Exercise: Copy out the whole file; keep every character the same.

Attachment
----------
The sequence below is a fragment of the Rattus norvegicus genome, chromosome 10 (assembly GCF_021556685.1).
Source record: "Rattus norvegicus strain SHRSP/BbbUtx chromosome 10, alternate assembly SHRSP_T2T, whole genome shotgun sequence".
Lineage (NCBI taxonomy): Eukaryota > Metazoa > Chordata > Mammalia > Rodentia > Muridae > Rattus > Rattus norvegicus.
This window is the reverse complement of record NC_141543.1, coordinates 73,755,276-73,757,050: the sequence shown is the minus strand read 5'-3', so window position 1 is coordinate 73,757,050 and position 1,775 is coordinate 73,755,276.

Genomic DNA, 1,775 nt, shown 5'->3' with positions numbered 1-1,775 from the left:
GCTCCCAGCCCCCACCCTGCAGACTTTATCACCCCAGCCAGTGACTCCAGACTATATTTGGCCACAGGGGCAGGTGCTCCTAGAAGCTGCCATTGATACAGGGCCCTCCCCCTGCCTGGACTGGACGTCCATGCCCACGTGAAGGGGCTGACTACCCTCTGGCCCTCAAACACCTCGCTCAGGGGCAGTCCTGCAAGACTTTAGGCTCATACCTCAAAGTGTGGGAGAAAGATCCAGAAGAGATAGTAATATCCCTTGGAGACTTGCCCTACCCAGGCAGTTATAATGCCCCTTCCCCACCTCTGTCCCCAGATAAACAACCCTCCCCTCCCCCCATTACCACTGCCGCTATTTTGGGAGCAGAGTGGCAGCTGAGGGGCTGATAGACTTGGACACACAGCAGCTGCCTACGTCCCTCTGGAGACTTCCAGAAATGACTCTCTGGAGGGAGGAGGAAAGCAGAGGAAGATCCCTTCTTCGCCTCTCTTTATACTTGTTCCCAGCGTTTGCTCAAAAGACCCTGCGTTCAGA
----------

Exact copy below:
The sequence below is a fragment of the Rattus norvegicus genome, chromosome 10 (assembly GCF_021556685.1).
Source record: "Rattus norvegicus strain SHRSP/BbbUtx chromosome 10, alternate assembly SHRSP_T2T, whole genome shotgun sequence".
Lineage (NCBI taxonomy): Eukaryota > Metazoa > Chordata > Mammalia > Rodentia > Muridae > Rattus > Rattus norvegicus.
This window is the reverse complement of record NC_141543.1, coordinates 73,755,276-73,757,050: the sequence shown is the minus strand read 5'-3', so window position 1 is coordinate 73,757,050 and position 1,775 is coordinate 73,755,276.

Genomic DNA, 1,775 nt, shown 5'->3' with positions numbered 1-1,775 from the left:
GCTCCCAGCCCCCACCCTGCAGACTTTATCACCCCAGCCAGTGACTCCAGACTATATTTGGCCACAGGGGCAGGTGCTCCTAGAAGCTGCCATTGATACAGGGCCCTCCCCCTGCCTGGACTGGACGTCCATGCCCACGTGAAGGGGCTGACTACCCTCTGGCCCTCAAACACCTCGCTCAGGGGCAGTCCTGCAAGACTTTAGGCTCATACCTCAAAGTGTGGGAGAAAGATCCAGAAGAGATAGTAATATCCCTTGGAGACTTGCCCTACCCAGGCAGTTATAATGCCCCTTCCCCACCTCTGTCCCCAGATAAACAACCCTCCCCTCCCCCCATTACCACTGCCGCTATTTTGGGAGCAGAGTGGCAGCTGAGGGGCTGATAGACTTGGACACACAGCAGCTGCCTACGTCCCTCTGGAGACTTCCAGAAATGACTCTCTGGAGGGAGGAGGAAAGCAGAGGAAGATCCCTTCTTCGCCTCTCTTTATACTTGTTCCCAGCGTTTGCTCAAAAGACCCTGCGTTCAGA